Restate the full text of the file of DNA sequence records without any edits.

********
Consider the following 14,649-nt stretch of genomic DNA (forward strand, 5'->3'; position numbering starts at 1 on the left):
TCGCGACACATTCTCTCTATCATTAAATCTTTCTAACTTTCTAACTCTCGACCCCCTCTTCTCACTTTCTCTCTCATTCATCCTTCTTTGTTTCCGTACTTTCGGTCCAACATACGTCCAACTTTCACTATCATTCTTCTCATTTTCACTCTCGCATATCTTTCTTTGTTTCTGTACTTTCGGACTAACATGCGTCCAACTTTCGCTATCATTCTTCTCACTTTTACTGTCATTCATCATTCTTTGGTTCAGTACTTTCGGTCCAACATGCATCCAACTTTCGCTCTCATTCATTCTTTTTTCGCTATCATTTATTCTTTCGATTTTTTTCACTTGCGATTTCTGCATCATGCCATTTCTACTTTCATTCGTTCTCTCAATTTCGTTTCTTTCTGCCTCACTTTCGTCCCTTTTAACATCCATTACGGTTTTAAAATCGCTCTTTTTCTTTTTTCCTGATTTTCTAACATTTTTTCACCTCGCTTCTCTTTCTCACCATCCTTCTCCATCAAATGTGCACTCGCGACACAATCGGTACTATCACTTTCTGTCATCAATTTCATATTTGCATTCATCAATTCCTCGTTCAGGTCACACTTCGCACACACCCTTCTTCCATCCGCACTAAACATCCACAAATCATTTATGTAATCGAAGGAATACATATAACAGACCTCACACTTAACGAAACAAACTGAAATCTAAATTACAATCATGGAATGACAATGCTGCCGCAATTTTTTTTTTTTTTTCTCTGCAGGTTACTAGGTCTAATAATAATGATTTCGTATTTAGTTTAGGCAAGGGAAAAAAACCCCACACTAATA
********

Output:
Consider the following 14,649-nt stretch of genomic DNA (forward strand, 5'->3'; position numbering starts at 1 on the left):
TCGCGACACATTCTCTCTATCATTAAATCTTTCTAACTTTCTAACTCTCGACCCCCTCTTCTCACTTTCTCTCTCATTCATCCTTCTTTGTTTCCGTACTTTCGGTCCAACATACGTCCAACTTTCACTATCATTCTTCTCATTTTCACTCTCGCATATCTTTCTTTGTTTCTGTACTTTCGGACTAACATGCGTCCAACTTTCGCTATCATTCTTCTCACTTTTACTGTCATTCATCATTCTTTGGTTCAGTACTTTCGGTCCAACATGCATCCAACTTTCGCTCTCATTCATTCTTTTTTCGCTATCATTTATTCTTTCGATTTTTTTCACTTGCGATTTCTGCATCATGCCATTTCTACTTTCATTCGTTCTCTCAATTTCGTTTCTTTCTGCCTCACTTTCGTCCCTTTTAACATCCATTACGGTTTTAAAATCGCTCTTTTTCTTTTTTCCTGATTTTCTAACATTTTTTCACCTCGCTTCTCTTTCTCACCATCCTTCTCCATCAAATGTGCACTCGCGACACAATCGGTACTATCACTTTCTGTCATCAATTTCATATTTGCATTCATCAATTCCTCGTTCAGGTCACACTTCGCACACACCCTTCTTCCATCCGCACTAAACATCCACAAATCATTTATGTAATCGAAGGAATACATATAACAGACCTCACACTTAACGAAACAAACTGAAATCTAAATTACAATCATGGAATGACAATGCTGCCGCAATTTTTTTTTTTTTTTCTCTGCAGGTTACTAGGTCTAATAATAATGATTTCGTATTTAGTTTAGGCAAGGGAAAAAAACCCCACACTAATA